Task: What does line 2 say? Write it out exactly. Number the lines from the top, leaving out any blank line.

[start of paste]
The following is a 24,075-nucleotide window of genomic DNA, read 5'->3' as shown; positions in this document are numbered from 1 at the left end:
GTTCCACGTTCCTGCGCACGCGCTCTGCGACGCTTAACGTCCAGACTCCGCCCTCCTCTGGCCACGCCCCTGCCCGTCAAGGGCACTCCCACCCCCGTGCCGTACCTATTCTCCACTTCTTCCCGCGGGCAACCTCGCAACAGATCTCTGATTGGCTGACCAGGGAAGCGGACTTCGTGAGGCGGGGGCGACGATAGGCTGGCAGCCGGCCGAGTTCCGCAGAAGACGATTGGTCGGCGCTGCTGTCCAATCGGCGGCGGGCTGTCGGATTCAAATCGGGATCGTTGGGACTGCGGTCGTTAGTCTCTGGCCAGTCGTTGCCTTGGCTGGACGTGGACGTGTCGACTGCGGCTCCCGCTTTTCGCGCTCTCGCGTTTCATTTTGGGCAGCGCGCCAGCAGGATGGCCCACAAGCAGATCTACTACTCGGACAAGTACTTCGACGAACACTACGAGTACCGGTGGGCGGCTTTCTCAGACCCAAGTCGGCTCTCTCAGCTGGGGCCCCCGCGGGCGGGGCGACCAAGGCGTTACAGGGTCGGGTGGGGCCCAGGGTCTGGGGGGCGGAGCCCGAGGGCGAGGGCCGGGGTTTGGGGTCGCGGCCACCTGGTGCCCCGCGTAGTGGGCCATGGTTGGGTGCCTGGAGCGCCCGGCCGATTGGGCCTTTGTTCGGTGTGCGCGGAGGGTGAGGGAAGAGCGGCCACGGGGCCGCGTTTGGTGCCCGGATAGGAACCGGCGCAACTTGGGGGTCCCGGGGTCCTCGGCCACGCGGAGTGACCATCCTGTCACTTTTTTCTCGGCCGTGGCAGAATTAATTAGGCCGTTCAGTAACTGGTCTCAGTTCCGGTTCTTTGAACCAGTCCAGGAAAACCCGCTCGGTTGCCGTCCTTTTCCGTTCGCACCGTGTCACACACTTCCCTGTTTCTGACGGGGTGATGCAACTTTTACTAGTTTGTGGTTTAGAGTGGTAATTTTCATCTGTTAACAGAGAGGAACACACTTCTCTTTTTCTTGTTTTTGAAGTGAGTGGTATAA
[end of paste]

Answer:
GTTCCACGTTCCTGCGCACGCGCTCTGCGACGCTTAACGTCCAGACTCCGCCCTCCTCTGGCCACGCCCCTGCCCGTCAAGGGCACTCCCACCCCCGTGCCGTACCTATTCTCCACTTCTTCCCGCGGGCAACCTCGCAACAGATCTCTGATTGGCTGACCAGGGAAGCGGACTTCGTGAGGCGGGGGCGACGATAGGCTGGCAGCCGGCCGAGTTCCGCAGAAGACGATTGGTCGGCGCTGCTGTCCAATCGGCGGCGGGCTGTCGGATTCAAATCGGGATCGTTGGGACTGCGGTCGTTAGTCTCTGGCCAGTCGTTGCCTTGGCTGGACGTGGACGTGTCGACTGCGGCTCCCGCTTTTCGCGCTCTCGCGTTTCATTTTGGGCAGCGCGCCAGCAGGATGGCCCACAAGCAGATCTACTACTCGGACAAGTACTTCGACGAACACTACGAGTACCGGTGGGCGGCTTTCTCAGACCCAAGTCGGCTCTCTCAGCTGGGGCCCCCGCGGGCGGGGCGACCAAGGCGTTACAGGGTCGGGTGGGGCCCAGGGTCTGGGGGGCGGAGCCCGAGGGCGAGGGCCGGGGTTTGGGGTCGCGGCCACCTGGTGCCCCGCGTAGTGGGCCATGGTTGGGTGCCTGGAGCGCCCGGCCGATTGGGCCTTTGTTCGGTGTGCGCGGAGGGTGAGGGAAGAGCGGCCACGGGGCCGCGTTTGGTGCCCGGATAGGAACCGGCGCAACTTGGGGGTCCCGGGGTCCTCGGCCACGCGGAGTGACCATCCTGTCACTTTTTTCTCGGCCGTGGCAGAATTAATTAGGCCGTTCAGTAACTGGTCTCAGTTCCGGTTCTTTGAACCAGTCCAGGAAAACCCGCTCGGTTGCCGTCCTTTTCCGTTCGCACCGTGTCACACACTTCCCTGTTTCTGACGGGGTGATGCAACTTTTACTAGTTTGTGGTTTAGAGTGGTAATTTTCATCTGTTAACAGAGAGGAACACACTTCTCTTTTTCTTGTTTTTGAAGTGAGTGGTATAA